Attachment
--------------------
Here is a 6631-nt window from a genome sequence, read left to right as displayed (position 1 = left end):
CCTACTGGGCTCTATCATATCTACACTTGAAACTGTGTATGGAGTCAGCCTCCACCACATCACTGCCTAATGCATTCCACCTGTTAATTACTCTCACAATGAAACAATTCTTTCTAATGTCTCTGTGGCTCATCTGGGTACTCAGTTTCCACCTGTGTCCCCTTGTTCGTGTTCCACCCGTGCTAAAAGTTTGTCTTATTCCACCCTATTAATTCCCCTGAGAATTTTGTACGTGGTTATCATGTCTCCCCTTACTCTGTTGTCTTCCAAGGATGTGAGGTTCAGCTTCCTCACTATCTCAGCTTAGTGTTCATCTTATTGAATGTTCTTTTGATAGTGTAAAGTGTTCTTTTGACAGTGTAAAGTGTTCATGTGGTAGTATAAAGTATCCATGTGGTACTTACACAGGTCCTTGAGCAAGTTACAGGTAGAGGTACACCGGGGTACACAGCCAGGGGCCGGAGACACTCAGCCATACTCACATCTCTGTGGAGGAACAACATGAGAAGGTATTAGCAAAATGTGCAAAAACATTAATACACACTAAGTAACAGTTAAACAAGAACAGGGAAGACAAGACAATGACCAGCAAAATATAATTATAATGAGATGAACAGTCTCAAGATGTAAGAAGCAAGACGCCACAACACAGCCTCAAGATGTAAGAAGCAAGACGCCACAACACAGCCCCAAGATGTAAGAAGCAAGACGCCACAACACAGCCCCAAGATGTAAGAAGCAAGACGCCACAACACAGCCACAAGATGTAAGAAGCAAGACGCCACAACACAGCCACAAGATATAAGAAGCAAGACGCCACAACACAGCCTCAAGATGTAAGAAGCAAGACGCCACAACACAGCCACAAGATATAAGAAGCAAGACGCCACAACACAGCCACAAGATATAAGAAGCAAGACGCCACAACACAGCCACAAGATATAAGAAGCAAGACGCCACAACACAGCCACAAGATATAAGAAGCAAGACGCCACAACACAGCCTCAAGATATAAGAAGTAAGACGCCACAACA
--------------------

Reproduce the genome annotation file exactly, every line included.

Here is a 6631-nt window from a genome sequence, read left to right as displayed (position 1 = left end):
CCTACTGGGCTCTATCATATCTACACTTGAAACTGTGTATGGAGTCAGCCTCCACCACATCACTGCCTAATGCATTCCACCTGTTAATTACTCTCACAATGAAACAATTCTTTCTAATGTCTCTGTGGCTCATCTGGGTACTCAGTTTCCACCTGTGTCCCCTTGTTCGTGTTCCACCCGTGCTAAAAGTTTGTCTTATTCCACCCTATTAATTCCCCTGAGAATTTTGTACGTGGTTATCATGTCTCCCCTTACTCTGTTGTCTTCCAAGGATGTGAGGTTCAGCTTCCTCACTATCTCAGCTTAGTGTTCATCTTATTGAATGTTCTTTTGATAGTGTAAAGTGTTCTTTTGACAGTGTAAAGTGTTCATGTGGTAGTATAAAGTATCCATGTGGTACTTACACAGGTCCTTGAGCAAGTTACAGGTAGAGGTACACCGGGGTACACAGCCAGGGGCCGGAGACACTCAGCCATACTCACATCTCTGTGGAGGAACAACATGAGAAGGTATTAGCAAAATGTGCAAAAACATTAATACACACTAAGTAACAGTTAAACAAGAACAGGGAAGACAAGACAATGACCAGCAAAATATAATTATAATGAGATGAACAGTCTCAAGATGTAAGAAGCAAGACGCCACAACACAGCCTCAAGATGTAAGAAGCAAGACGCCACAACACAGCCCCAAGATGTAAGAAGCAAGACGCCACAACACAGCCCCAAGATGTAAGAAGCAAGACGCCACAACACAGCCACAAGATGTAAGAAGCAAGACGCCACAACACAGCCACAAGATATAAGAAGCAAGACGCCACAACACAGCCTCAAGATGTAAGAAGCAAGACGCCACAACACAGCCACAAGATATAAGAAGCAAGACGCCACAACACAGCCACAAGATATAAGAAGCAAGACGCCACAACACAGCCACAAGATATAAGAAGCAAGACGCCACAACACAGCCACAAGATATAAGAAGCAAGACGCCACAACACAGCCTCAAGATATAAGAAGTAAGACGCCACAACA